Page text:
FBI Director James Comey insists that the hefty — but still ambiguous — fee was worth it, but he doesn’t see hacking as a solution to law enforcement’s encryption challenge.
To gain access to a locked iPhone at the center of the San Bernardino terrorism investigation, the FBI paid more than $1.4 million to unidentified hackers, the agency’s director told a London audience at the Aspen Security Forum Thursday.
As reported by the Financial Times, Comey did not cite a specific figure, but said the cost was more than he would make during his remaining seven years as FBI director. Comey’s annual salary is just over $180,000, suggesting that the agency’s iPhone hacking expense was at least $1.4 million. The price tag for the hack is an estimate; given the high-profile nature of the San Bernardino legal fight, and Apple’s reputation for top-tier products, the actual cost could be much higher.
Previous news reports indicated that the agency paid a onetime fee to an outside party which showed the FBI how to penetrate the device.
Neither Comey nor any representative of the FBI or the Justice Department has confirmed who the outside party is, what the hacking method entails, or if the data pulled from the iPhone was of any value to investigators.
But Comey insists that the price was “worth it.”
“I think it was very, very important that we got into that device,” he said.
FBI officials have said they are internally debating whether or not to share with Apple the details of the exploit, so that the company may patch the security vulnerability. But notifying Apple may also undermine the value of the method the FBI has purchased at such great expense, Comey has said.
The outside party that approached the FBI with a way to access the device did so unexpectedly, and just two days before government lawyers were scheduled to appear before a judge in a courtroom showdown with Apple.
For weeks, the FBI and the Justice Department argued that Apple alone had the capability to access the device. They urged a federal judge to compel Apple to design new software that would bypass the phone’s built-in security features, which would then allow federal investigators to pull potential evidence from the device. Apple challenged the government’s interpretation of the law, however, and argued that such a demand was legally unprecedented and would undermine the security of millions of iPhone customers.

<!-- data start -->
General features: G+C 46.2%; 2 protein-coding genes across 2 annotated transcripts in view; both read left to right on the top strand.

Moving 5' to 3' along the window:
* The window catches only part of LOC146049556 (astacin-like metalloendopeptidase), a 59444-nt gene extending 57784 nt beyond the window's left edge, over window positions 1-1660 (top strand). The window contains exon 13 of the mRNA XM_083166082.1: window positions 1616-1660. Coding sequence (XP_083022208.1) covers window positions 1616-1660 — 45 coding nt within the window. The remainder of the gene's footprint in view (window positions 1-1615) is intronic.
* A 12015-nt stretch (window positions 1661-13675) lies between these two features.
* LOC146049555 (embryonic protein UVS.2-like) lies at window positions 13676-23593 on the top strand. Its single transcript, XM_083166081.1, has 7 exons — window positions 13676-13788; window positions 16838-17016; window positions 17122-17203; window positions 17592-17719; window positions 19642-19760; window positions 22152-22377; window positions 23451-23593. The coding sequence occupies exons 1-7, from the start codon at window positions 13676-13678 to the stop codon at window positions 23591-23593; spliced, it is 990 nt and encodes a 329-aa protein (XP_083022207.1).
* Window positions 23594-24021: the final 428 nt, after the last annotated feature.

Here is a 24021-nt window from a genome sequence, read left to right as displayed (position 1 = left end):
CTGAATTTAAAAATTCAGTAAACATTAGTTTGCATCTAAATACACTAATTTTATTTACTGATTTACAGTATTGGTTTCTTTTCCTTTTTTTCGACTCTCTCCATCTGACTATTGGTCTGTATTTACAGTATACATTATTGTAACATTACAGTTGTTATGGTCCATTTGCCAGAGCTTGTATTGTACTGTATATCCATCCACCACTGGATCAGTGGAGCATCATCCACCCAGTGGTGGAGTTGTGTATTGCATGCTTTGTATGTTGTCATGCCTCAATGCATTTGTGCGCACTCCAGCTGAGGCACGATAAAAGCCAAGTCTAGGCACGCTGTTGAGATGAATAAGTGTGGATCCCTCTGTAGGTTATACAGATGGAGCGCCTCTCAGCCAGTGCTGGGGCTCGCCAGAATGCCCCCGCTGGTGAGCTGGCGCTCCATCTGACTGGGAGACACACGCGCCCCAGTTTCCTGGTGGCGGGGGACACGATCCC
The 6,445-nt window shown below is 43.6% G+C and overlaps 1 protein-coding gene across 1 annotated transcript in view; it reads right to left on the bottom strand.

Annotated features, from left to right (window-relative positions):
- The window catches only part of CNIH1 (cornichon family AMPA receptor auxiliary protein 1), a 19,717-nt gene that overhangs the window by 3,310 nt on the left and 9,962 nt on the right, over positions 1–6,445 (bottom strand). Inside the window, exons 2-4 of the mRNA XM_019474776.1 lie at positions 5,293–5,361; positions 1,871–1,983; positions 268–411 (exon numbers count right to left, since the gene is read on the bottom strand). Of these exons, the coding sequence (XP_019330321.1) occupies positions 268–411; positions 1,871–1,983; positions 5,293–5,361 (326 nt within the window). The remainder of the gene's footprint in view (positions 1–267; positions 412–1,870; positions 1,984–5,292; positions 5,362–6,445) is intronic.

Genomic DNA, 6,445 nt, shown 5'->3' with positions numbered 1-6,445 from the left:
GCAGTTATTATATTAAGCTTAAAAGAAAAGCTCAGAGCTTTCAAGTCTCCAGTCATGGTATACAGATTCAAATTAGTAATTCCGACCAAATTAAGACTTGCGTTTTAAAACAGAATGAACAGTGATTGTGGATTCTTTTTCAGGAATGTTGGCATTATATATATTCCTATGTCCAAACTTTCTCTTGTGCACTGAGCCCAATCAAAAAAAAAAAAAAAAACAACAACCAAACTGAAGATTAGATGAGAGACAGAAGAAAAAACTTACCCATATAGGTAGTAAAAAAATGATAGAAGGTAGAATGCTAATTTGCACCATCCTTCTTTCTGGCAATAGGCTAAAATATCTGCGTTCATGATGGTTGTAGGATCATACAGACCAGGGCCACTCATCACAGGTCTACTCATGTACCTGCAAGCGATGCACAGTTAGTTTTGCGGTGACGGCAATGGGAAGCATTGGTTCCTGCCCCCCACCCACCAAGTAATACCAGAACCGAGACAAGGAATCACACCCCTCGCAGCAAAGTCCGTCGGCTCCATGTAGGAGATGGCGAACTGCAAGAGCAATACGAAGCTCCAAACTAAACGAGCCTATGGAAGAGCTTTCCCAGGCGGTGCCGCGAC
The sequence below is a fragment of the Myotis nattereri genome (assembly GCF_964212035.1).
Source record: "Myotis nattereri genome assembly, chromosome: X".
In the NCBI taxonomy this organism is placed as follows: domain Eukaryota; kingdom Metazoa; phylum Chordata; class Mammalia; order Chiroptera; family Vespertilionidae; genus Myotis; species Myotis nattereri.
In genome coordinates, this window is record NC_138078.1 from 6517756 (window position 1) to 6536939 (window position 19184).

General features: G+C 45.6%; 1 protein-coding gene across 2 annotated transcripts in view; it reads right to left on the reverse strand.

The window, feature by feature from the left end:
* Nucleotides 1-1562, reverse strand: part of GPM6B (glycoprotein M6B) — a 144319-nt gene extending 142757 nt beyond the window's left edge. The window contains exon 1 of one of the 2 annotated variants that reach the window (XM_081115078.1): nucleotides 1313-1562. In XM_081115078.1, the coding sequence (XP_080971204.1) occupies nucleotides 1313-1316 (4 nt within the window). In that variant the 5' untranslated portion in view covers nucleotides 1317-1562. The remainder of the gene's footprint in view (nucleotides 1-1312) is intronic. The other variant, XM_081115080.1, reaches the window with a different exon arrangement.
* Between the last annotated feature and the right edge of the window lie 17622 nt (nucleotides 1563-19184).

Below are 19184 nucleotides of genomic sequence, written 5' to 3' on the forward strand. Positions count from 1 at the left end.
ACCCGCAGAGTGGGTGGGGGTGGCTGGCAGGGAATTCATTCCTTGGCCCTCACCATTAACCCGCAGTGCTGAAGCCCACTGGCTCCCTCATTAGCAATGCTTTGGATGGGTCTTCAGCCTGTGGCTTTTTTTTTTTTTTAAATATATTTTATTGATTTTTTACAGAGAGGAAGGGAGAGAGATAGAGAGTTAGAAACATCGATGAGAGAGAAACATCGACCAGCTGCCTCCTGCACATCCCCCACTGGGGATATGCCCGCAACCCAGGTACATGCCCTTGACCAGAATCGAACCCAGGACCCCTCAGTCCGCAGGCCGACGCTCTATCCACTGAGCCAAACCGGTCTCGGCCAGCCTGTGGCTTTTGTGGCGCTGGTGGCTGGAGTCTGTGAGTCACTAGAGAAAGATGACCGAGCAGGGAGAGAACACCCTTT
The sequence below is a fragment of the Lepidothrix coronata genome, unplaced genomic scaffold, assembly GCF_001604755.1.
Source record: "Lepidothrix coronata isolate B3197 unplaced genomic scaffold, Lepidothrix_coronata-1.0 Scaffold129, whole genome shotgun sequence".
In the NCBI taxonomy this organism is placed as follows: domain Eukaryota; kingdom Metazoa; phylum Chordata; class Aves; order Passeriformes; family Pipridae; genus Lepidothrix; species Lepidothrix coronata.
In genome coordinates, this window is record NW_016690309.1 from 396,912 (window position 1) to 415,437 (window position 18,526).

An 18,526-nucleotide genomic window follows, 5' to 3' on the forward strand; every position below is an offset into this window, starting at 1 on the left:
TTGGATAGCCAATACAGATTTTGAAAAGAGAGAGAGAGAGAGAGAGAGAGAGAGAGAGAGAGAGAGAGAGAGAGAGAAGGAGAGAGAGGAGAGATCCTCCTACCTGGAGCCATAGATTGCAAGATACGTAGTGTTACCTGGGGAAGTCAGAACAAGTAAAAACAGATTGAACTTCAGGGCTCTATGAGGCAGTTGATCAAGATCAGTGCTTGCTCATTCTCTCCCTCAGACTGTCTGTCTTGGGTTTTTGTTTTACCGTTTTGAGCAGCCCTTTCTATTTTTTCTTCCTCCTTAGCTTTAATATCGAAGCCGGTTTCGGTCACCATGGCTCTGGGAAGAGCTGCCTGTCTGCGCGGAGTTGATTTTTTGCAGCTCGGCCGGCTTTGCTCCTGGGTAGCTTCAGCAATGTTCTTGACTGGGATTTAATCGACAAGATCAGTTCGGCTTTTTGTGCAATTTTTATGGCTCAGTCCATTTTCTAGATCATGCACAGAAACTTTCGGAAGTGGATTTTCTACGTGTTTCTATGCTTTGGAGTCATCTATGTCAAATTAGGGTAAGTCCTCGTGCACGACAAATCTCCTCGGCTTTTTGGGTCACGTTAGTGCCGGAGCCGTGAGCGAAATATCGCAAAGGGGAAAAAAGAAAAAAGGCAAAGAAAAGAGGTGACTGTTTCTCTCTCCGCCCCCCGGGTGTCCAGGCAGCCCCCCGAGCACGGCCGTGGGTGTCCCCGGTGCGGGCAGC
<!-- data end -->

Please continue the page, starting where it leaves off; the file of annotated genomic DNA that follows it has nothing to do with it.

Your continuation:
Just one day before the two parties would make their case in front of the judge, the Justice Department called the whole thing off, announcing that an unidentified outside party demonstrated to the FBI a viable method to get inside the device.
Despite the last-minute breakthrough in the San Bernardino case, the Justice Department has continued to pursue additional cases against Apple involving other locked iPhones.
In parallel to these divisive legal battles, Comey and law enforcement officials hope to establish a broader solution, either through new encryption legislation in Congress or from the tech industry itself, where special access into encrypted communications is built into consumer products. During a congressional hearing earlier this week, a top technology official with the FBI told lawmakers that the agency lacks the resources and the expertise to hack encrypted devices on its own.
“I’m hoping we can get to a sensible solution that doesn’t involve hacking and that doesn’t involving spending loads of money,” Comey said.